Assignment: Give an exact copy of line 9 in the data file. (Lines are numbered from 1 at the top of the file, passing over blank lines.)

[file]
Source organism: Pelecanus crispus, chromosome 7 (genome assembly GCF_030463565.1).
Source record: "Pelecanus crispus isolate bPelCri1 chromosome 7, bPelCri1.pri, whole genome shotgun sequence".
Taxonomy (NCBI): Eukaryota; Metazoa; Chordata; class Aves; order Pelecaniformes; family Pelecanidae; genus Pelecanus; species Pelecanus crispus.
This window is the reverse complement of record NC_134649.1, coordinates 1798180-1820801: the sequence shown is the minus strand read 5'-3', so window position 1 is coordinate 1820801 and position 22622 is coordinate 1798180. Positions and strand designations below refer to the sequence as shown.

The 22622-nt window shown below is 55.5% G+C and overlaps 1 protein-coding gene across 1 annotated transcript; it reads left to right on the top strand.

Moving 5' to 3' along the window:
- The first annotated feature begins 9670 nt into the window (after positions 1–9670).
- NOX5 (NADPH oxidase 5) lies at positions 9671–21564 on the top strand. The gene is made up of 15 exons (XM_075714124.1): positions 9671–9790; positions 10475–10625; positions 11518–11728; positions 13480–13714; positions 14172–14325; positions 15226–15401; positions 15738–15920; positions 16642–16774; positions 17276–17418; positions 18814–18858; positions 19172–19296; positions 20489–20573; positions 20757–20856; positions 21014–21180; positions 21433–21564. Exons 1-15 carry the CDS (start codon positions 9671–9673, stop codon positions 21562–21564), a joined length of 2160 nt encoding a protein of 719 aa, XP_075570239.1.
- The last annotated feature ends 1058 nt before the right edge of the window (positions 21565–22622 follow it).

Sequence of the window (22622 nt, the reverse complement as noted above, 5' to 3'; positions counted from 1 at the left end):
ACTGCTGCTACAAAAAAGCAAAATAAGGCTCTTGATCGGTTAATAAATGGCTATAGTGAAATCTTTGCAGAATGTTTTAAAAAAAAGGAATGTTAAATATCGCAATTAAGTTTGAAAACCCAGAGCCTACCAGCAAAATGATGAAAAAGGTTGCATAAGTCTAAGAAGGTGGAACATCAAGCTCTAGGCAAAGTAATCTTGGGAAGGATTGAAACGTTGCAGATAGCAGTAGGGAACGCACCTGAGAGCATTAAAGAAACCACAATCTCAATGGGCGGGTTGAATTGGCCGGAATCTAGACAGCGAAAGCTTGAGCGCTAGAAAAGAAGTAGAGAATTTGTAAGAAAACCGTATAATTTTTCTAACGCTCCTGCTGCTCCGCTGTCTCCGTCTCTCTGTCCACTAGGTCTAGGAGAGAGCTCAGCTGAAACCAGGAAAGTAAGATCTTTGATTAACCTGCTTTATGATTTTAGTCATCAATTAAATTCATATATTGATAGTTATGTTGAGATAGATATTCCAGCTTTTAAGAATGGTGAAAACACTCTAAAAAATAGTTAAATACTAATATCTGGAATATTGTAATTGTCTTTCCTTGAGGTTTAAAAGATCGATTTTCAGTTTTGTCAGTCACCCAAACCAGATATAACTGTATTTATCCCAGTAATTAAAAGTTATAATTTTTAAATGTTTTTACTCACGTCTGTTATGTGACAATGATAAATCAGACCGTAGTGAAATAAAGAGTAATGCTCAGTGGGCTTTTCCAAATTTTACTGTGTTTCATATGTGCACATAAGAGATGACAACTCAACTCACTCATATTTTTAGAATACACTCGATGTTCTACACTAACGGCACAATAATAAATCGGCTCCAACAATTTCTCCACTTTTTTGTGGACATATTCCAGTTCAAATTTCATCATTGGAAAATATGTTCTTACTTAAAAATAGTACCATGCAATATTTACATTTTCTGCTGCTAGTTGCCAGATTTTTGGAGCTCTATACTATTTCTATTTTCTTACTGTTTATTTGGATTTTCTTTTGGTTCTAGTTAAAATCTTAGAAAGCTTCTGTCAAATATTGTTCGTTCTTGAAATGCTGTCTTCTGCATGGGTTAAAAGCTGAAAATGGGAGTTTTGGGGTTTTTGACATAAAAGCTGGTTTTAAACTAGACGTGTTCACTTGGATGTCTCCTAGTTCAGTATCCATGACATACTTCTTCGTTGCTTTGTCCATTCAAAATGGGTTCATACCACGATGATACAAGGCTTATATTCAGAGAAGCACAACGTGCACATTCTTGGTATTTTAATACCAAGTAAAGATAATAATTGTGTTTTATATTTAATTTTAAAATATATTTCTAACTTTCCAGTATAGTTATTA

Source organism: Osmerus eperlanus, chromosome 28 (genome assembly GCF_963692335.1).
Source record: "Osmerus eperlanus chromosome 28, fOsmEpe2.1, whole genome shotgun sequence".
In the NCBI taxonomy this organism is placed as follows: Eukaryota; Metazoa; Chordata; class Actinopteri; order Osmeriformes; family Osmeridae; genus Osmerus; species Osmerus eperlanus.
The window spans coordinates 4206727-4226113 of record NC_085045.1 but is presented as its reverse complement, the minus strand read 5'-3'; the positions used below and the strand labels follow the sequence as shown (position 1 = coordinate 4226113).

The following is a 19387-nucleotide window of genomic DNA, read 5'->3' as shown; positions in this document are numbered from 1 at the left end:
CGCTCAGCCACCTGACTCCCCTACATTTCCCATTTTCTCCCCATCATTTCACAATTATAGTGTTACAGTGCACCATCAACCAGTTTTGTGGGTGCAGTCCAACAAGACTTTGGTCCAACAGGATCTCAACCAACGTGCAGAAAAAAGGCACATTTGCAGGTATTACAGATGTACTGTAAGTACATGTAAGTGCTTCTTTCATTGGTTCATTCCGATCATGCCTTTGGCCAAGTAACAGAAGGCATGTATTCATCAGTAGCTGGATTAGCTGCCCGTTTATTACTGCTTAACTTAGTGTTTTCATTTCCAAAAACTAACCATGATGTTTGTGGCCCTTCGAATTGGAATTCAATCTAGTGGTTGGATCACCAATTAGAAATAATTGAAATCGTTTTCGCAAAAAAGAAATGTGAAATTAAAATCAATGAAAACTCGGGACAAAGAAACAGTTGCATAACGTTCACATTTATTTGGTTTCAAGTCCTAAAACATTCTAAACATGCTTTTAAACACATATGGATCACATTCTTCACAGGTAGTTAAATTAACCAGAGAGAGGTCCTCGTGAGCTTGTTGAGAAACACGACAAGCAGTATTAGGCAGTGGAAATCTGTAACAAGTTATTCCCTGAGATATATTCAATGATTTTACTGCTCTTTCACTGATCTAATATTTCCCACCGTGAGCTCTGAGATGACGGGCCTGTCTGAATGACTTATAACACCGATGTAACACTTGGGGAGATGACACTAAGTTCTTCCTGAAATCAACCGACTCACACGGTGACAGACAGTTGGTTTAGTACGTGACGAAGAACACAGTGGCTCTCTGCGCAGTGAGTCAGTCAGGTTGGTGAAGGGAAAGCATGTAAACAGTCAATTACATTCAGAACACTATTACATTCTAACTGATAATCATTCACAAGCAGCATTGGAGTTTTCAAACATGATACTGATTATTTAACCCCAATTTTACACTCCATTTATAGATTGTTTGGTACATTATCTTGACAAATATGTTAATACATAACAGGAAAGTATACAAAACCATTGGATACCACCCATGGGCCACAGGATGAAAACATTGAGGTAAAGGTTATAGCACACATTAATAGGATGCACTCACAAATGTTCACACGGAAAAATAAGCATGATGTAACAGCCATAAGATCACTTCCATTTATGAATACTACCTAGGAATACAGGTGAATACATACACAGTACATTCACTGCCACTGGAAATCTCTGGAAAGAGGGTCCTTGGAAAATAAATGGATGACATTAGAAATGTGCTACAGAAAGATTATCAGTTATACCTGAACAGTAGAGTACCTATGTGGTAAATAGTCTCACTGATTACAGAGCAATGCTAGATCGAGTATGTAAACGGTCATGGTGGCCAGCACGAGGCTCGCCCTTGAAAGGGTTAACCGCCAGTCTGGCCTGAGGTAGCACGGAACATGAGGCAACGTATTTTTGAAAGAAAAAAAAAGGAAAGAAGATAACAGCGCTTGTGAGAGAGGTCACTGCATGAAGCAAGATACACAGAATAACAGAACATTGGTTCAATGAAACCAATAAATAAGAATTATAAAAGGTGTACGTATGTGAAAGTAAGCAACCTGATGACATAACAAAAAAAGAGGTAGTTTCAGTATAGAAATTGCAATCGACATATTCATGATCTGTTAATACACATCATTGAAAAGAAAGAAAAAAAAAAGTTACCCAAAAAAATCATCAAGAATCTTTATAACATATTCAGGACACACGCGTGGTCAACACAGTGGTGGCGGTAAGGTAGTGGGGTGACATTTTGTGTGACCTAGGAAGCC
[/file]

- The last annotated feature ends 1058 nt before the right edge of the window (positions 21565–22622 follow it).